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To counter the over-the-top commercialization of the Super Bowl, I thought we’d take a look at football from an angle more related to culture than commerce.

These football programs come from the shop Collectable Ivy and boast some great concept art. The one above, from 1930, is my favorite.

The shop also runs a blog, and this post peeks inside a Yale-Princeton 1929 program. The game was held just a couple of weeks after the stock market crash and contains a fascinating array of high-end advertisements for things like first-class travel, foreign cars, and fine clothing, including of course, raccoon coats.

Speaking of which, here’s the cover, drawn by Deco-era illustrator Russell Patterson:

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This cover from ’56 has a Norman Rockwell quality…

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… while this one draws on design elements rather than narrative:

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Here’s Cornell in balloons….

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… and Pennsylvania in pipe smoke:

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In our recent discussion of polo coats, some left comments indicating their subjective associations included gangsters and the like. To associate the polo coat with Chicago mafia rather than British colonial certainly reveals one’s taste and point of view. Here’s an ad for polo coats right where you’d expect to find one: in the pages of an interwar Ivy League football program:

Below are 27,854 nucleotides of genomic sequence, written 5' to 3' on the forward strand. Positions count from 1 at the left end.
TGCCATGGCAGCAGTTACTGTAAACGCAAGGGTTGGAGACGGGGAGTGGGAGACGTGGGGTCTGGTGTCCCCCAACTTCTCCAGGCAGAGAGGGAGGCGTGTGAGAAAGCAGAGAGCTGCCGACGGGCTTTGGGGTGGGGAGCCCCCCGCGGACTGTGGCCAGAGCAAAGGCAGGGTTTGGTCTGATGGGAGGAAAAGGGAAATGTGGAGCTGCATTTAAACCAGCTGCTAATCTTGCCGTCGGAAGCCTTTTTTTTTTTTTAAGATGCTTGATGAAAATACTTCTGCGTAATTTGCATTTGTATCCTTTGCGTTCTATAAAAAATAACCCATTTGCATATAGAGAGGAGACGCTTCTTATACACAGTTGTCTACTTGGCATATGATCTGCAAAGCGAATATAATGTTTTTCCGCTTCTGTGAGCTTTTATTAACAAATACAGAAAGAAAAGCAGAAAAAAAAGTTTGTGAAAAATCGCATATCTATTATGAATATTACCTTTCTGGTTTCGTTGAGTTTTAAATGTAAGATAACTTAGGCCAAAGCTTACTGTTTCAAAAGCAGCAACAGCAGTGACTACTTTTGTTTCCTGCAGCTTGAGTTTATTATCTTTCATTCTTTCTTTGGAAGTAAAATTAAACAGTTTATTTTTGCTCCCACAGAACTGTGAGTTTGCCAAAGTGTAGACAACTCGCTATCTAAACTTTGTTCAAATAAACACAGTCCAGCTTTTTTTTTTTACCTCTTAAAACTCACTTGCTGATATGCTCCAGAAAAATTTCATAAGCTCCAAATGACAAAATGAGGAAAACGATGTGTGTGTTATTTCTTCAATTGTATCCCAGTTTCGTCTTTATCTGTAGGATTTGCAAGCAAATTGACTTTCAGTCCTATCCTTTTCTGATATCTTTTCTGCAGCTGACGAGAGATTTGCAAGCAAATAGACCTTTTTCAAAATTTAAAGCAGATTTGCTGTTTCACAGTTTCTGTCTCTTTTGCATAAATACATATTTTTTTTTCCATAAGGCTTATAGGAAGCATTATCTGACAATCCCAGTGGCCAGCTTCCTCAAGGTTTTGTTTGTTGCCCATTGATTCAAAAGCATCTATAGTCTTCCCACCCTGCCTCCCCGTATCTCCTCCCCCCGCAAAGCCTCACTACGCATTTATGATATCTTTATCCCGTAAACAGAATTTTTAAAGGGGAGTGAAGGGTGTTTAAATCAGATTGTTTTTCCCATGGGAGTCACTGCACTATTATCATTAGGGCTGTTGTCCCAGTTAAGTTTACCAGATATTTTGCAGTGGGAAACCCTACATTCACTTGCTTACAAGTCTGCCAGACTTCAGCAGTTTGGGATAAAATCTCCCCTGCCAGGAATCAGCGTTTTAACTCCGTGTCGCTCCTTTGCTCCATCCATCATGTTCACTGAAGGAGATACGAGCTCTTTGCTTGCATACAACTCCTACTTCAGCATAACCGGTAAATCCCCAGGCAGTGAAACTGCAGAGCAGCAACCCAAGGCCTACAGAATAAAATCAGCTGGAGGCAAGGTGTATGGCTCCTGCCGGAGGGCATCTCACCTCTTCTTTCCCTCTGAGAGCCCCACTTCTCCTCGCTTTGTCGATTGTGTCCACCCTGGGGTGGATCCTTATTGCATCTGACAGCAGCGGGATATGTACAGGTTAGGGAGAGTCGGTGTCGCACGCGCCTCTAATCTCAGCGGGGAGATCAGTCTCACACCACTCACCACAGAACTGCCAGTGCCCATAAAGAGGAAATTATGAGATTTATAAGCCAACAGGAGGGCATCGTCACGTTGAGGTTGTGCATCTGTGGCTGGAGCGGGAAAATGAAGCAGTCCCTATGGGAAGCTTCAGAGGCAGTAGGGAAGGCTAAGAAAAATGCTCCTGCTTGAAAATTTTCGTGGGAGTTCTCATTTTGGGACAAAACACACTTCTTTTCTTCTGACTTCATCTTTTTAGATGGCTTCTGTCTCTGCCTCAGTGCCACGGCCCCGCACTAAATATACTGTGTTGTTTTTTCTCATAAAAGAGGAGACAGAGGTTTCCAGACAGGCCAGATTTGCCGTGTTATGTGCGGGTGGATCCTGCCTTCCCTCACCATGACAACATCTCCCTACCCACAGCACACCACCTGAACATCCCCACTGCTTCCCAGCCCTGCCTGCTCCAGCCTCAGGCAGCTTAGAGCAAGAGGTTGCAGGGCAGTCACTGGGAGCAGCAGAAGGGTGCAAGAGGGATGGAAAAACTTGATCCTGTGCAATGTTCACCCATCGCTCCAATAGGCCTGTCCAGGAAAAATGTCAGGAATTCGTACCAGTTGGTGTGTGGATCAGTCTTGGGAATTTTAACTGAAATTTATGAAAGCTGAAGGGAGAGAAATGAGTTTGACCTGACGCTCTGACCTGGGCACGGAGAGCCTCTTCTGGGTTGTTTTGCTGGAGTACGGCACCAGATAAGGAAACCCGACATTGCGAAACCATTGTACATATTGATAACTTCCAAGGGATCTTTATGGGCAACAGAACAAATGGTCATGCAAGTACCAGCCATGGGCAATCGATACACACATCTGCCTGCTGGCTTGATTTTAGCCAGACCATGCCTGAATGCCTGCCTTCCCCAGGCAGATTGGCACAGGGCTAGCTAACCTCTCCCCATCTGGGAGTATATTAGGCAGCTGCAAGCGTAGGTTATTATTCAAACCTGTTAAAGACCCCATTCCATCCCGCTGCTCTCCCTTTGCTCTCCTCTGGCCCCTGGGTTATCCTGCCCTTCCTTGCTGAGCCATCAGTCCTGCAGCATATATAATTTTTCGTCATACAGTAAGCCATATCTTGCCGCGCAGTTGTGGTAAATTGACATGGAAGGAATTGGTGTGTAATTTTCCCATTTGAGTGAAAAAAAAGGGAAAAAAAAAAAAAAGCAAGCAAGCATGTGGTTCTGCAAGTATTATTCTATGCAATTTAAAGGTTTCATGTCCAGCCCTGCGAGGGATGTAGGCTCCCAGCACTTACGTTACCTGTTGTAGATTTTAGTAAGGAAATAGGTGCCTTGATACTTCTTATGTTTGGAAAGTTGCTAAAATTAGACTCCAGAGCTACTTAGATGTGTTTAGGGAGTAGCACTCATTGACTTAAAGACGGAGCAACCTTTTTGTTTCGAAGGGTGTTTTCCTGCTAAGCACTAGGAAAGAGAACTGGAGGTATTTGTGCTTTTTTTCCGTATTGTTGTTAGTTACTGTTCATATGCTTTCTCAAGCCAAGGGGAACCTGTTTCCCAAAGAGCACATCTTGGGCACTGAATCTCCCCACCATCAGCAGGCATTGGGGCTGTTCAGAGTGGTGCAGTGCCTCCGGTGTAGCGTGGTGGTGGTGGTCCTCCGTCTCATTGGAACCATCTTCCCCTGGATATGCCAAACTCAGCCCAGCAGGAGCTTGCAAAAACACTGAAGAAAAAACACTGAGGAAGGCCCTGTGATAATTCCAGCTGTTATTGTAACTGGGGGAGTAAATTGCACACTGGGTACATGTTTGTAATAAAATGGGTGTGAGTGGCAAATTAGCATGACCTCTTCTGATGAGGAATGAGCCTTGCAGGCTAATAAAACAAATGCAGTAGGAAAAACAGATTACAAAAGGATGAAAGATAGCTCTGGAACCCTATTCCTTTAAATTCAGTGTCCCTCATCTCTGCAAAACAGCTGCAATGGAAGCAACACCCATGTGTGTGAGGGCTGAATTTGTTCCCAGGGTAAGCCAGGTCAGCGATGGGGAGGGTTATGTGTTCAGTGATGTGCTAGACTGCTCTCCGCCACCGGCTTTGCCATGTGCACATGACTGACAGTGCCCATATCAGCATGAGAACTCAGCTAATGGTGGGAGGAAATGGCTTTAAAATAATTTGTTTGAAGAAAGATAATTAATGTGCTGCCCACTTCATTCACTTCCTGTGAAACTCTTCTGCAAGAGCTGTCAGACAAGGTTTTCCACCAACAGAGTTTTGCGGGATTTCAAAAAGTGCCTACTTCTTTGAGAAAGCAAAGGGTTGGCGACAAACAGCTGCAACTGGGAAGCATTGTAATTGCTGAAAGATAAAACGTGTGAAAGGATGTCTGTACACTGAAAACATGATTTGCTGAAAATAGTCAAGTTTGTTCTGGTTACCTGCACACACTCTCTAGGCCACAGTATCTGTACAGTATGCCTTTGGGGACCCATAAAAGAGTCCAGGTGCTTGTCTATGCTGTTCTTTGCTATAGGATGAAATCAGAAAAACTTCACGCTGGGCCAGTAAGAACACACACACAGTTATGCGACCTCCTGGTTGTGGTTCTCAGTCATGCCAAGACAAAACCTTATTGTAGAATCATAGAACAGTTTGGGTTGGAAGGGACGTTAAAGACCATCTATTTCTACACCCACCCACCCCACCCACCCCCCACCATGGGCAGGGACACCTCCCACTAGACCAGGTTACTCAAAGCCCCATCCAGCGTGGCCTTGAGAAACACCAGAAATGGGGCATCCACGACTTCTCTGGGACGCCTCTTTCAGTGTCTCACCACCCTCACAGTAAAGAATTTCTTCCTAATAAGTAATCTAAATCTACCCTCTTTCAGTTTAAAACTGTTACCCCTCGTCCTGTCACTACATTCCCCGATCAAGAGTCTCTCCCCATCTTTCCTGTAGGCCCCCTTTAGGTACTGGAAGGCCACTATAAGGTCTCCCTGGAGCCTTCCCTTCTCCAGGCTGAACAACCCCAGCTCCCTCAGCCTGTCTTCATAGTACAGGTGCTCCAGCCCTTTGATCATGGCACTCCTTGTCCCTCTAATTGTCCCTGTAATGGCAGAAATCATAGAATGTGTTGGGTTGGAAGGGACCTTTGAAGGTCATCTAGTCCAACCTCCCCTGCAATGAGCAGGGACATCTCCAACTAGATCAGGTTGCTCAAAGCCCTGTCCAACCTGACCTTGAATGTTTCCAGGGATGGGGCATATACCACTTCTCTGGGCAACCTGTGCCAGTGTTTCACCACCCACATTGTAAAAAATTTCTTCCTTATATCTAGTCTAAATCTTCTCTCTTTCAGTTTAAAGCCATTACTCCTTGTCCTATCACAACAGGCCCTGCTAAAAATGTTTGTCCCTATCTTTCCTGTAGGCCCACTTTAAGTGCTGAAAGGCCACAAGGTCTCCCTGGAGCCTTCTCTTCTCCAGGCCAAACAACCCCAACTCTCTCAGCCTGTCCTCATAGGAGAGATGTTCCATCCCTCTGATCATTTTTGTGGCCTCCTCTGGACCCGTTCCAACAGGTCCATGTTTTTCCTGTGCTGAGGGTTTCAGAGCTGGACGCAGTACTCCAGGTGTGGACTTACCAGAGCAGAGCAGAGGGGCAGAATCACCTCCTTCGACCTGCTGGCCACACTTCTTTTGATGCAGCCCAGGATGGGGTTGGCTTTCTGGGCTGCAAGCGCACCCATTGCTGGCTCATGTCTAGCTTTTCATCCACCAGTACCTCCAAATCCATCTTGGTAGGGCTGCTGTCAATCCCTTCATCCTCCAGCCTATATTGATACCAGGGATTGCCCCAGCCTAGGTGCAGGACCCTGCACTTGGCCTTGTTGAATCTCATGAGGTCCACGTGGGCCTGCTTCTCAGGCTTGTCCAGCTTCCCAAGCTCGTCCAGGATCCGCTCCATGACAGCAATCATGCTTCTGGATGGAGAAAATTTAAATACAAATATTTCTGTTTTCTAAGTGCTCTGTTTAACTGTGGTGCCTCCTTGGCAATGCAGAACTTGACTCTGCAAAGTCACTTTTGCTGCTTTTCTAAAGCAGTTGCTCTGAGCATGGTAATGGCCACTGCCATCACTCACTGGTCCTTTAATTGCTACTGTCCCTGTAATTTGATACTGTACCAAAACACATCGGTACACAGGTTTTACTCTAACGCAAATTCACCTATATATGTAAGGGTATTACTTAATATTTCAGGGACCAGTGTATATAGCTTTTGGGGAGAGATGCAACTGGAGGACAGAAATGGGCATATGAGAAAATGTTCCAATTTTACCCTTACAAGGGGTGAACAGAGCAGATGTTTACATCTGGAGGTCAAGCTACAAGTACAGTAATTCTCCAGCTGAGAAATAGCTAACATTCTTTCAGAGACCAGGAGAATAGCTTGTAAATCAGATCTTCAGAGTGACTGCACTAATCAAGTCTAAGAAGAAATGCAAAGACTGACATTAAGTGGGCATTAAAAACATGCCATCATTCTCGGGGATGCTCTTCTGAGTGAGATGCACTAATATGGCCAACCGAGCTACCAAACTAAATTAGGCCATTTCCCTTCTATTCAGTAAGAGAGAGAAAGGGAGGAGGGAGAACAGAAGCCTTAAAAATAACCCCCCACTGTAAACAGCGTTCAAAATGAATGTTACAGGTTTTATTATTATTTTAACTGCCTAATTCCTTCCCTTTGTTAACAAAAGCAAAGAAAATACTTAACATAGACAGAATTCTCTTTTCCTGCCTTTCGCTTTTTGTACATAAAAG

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As for that other infamous coat of the era, the raccoon, we once again have to credit Ivy guys with setting styles for the rest of the country. Here’s a 1958 LSU vs. Florida program in which one imagines a pair of proud parents got decked out in their collegiate best to see their son play starting quarterback:

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Should be a good Super Bowl. After all, sexy diva Renee Fleming sings the national anthem. — CC